10 Polite Ways to Say “Not Interested” in Business

It’s not surprising that “not interested” can be a tricky phrase to use appropriately. It sounds a bit rude at first glance. So, you’re here to replace it!

Luckily, you have options! This article has gathered the best synonyms to help you replace “not interested” in a business setting.

Some of the best alternatives include:

  • I’m flattered, but
  • I appreciate the offer, but
  • Something else has come up
  • I’m afraid I’ve accepted another offer
  • I can no longer do this
  • This no longer works for me
  • I’ve been made a better offer
  • I am no longer interested
  • This position no longer applies to me
  • Unfortunately, I cannot accept

Don’t leave just yet! Stay with us to learn how to say “not interested” professionally. We’ve provided email samples for each synonym to show you how to say “no” in a polite way (and formally).

1. I’m Flattered, But

“I’m flattered, but” is a great formal alternative to saying “not interested.” You can use it in many different ways.

For instance, you might want to include it in an email to a client. It shows you how to tell a client you don’t want to work with them without hurting their feelings.

Starting an email with “I’m flattered” is a very polite and friendly thing to do.

Here is an email sample to help you with it:

Dear May,

I’m flattered, but I can no longer accept your job offer. Something has come up.

All the best,

2. I Appreciate the Offer, But

“I appreciate the offer, but” is another great example of how to decline a client politely.

You can also extend it to other business partners. It allows you to decline a business proposal in general while also showing appreciation for the initial email.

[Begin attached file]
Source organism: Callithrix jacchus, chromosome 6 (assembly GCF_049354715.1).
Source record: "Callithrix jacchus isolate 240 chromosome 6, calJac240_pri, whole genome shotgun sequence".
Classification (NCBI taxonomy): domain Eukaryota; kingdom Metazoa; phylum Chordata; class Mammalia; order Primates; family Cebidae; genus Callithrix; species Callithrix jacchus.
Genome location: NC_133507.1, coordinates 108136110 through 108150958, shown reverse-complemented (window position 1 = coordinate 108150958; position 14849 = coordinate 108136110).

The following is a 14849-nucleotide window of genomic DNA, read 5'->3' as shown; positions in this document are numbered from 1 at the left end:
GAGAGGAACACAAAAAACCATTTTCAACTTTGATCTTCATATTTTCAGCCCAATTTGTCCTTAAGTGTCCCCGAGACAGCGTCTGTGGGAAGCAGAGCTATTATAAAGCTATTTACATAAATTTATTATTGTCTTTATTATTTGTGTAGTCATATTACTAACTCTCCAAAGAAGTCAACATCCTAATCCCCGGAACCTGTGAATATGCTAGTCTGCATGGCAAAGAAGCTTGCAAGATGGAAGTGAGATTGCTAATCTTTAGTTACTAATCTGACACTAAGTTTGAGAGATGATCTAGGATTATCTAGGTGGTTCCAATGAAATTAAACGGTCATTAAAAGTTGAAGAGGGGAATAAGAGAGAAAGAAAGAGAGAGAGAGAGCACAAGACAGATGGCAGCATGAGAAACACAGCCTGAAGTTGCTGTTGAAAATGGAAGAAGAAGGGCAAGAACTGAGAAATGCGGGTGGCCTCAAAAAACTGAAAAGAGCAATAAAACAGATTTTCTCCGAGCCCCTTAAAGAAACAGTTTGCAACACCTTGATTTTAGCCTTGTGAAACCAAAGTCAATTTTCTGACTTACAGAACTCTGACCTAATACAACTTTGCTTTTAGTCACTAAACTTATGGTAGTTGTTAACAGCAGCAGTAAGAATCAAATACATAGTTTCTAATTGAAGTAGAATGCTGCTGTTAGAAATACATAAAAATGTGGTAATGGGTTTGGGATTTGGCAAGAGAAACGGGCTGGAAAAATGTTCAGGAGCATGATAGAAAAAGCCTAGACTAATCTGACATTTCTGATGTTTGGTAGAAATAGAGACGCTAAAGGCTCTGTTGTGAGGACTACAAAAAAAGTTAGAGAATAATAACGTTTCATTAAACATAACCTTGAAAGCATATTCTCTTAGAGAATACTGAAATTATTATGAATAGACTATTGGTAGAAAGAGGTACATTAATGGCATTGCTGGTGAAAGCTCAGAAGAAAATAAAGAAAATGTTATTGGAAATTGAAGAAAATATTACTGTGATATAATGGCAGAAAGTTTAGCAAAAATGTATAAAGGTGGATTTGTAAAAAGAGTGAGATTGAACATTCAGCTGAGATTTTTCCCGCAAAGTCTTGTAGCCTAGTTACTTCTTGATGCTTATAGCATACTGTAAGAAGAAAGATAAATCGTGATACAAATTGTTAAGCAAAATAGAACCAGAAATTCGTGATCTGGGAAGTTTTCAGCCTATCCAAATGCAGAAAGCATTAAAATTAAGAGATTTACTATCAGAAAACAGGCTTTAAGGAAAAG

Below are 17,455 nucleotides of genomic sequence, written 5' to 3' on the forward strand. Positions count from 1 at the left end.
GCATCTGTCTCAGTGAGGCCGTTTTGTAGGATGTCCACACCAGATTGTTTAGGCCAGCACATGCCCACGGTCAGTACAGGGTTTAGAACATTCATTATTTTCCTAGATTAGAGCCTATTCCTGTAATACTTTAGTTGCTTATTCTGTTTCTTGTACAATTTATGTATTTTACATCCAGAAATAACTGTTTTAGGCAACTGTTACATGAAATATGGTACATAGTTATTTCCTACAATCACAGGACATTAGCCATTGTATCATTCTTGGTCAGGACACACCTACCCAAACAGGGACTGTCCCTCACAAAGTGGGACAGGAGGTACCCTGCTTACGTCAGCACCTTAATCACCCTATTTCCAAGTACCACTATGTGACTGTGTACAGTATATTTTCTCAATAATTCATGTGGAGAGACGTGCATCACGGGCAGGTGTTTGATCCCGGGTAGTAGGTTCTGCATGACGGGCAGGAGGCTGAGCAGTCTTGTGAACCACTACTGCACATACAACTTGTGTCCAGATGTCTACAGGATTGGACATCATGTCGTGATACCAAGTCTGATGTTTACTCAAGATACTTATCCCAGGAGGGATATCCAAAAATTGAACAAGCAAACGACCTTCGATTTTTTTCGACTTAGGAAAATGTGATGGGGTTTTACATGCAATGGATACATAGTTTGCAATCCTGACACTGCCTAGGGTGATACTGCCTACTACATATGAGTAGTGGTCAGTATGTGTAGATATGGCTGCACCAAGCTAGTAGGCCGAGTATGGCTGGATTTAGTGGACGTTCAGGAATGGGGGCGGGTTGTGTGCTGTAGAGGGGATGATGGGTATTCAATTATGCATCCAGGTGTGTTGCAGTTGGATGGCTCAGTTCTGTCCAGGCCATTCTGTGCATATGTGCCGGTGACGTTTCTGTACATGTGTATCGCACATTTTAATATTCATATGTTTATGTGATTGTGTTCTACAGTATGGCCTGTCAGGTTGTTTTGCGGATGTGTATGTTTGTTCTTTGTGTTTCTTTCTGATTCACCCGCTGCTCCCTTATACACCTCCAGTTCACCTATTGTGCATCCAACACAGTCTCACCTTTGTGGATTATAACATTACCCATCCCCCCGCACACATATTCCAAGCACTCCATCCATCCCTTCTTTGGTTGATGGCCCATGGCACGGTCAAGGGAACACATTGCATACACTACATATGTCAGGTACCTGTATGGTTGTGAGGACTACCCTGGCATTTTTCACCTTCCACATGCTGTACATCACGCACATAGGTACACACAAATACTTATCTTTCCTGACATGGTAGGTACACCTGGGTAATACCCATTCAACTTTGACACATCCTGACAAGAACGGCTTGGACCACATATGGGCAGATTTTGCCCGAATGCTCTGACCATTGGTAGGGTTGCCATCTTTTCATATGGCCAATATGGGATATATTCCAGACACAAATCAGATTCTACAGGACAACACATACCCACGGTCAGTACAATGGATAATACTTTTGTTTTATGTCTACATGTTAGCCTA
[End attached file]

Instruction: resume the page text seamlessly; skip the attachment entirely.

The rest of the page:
“I appreciate the offer” is a positive way to start an email. It shows formality and respect to the recipient. From there, you can explain why you’re not interested in something. “But” allows you to dig in and pick the best reasons.

Here is an example showing you how to use it:

Dear Mr. Smith,

I appreciate the offer, but I’m afraid I have to decline. Thank you for getting in touch, though.

Kind regards,

3. Something Else Has Come Up

“Something else has come up” is a subtle synonym for “not interested.” It shows you are no longer interested in a business opportunity.

It’s very polite because it isn’t an outright rejection. Instead, it’s a subtler way to let someone know that you are occupied with something else (which is usually more important or interesting to you).

Here is a quick example to help you understand it:

Dear Sharon,

I still appreciate you coming to me with this offer. However, I’m afraid something else has come up that I must accept.

All the best,

4. I’m Afraid I’ve Accepted Another Offer

“I’m afraid I’ve accepted another offer” is a great formal alternative. You can include it in a rejection letter or email when someone has offered you a new job.

If a better job comes along before you can accept, you should let the recipient know. Then, you can reject them quickly and politely without using any reasons that might insult them or their company.

You may also benefit from checking out this example:

Dear Chris,

I’m afraid I’ve accepted another offer, so your position no longer applies to me. Thank you, though.


5. I Can No Longer Do This